Koppert Cress is the first food, CO2-neutral company restaurant in the Netherlands
About this company
By: Tomas Partsch
Koppert Cress wants to be the first in the Netherlands with a food CO2-neutral company restaurant. Of course, first of all, it needs to be clear what the CO2 emissions of the Rob & Bob cooperation concept from Koppert Cress and Hutten are now. That is why GiantLeaps has commissioned Hutten and Koppert Cress to calculate the climate impact of the company restaurant run by Hutten in 2017. The result: the restaurant emits 43.4 tons of CO2. This is equivalent to 5 ¼ around the earth in an average petrol car! By purchasing even more vegetable, seasonal and local, reducing waste and using compensation through, for example, planting trees, Rob & Bob will be the first food-neutral restaurant in the Netherlands!
After the opening in 2016, Rob Baan, CEO of Koppert Cress, already expressed the ambition to set up the most healthy company restaurant in the Netherlands. From the first day, Rob&Bob makes full use of this. For example, it is responsibly sourced and cooked according to the guidelines of Dutch Cuisine. The impact on the climate also plays a major role from the outset. For example, the emphasis is on vegetable products: about 73% of the purchases are plant based, the largest part of which is vegetables. Also everything is seasonal and locally purchased.
More climate-conscious purchasing
Research shows that despite the emphasis on plant products, the animal products together cause more than half of the climate impact (56.7%) at the Koppert Cress restaurant. An improvement can still be made there, for example by looking at the type of meat purchased (beef has a greater climate impact than poultry). Because climate-neutral purchasing is not possible, Koppert Cress will compensate for its full emissions. They will do this by planting 135 trees.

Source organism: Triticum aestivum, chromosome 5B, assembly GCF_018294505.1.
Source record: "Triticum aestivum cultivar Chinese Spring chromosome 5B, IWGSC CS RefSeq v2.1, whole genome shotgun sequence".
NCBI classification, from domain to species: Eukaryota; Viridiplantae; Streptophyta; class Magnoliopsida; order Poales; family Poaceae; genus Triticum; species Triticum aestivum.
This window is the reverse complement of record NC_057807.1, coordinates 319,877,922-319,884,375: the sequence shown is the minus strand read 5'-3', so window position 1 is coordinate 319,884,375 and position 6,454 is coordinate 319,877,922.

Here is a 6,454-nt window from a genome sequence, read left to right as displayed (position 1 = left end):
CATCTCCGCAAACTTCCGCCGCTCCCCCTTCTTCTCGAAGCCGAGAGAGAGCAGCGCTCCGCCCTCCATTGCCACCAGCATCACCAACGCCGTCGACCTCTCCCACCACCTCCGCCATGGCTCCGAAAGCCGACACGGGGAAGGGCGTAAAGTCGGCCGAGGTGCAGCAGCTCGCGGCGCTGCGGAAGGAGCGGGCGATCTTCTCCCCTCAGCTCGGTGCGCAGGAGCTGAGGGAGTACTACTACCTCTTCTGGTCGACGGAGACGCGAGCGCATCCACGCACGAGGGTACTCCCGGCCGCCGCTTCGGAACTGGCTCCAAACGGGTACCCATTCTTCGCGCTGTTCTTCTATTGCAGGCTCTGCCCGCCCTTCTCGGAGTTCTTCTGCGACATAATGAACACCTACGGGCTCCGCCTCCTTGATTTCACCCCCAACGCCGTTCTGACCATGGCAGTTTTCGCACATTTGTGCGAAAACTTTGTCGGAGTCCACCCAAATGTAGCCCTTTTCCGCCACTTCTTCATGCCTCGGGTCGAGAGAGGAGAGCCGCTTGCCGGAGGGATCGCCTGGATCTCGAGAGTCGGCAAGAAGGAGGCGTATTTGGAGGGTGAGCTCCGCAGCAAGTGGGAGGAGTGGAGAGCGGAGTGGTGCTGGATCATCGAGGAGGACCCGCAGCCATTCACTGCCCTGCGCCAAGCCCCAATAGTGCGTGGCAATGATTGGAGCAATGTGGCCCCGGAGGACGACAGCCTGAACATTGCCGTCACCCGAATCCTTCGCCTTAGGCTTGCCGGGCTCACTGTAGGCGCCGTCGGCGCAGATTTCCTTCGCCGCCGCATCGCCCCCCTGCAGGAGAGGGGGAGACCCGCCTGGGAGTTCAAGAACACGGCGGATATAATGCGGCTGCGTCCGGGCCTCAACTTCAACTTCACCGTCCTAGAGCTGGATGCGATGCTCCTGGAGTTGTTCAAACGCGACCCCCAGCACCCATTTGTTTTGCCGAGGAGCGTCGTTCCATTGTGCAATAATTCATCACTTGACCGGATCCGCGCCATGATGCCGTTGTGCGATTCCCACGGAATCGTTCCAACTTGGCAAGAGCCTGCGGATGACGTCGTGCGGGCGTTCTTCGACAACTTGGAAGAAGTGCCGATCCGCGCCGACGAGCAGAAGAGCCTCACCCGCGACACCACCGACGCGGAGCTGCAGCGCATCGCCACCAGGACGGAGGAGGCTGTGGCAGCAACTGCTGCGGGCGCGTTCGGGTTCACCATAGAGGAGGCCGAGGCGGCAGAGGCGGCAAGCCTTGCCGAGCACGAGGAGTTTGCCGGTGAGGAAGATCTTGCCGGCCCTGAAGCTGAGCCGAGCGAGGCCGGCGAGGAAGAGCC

Measuring the climate impact of food
Greenhouse gases are released in the food production chain. And some products release more than others. What you choose to eat has a big impact on the amount of greenhouse gases that are hidden behind your plate. The global food industry is responsible for more than 1/3 of the greenhouse gases emitted. Due to the growing world population, this industry will only increase and play an even greater role in climate change. To measure the climate impact, we used the most commonly used method: the Life Cycle Assessment (LCA). This involves looking at all stages of a product and adding up the effects on the environment that come with it. The climate impact is expressed in CO2 equivalent.
About the author
Tomas Partsch was born in Amsterdam in 1990. He studied chemical engineering in the Czech-Republic. After completing his studies in 2016, Partsch became a freelance journalist.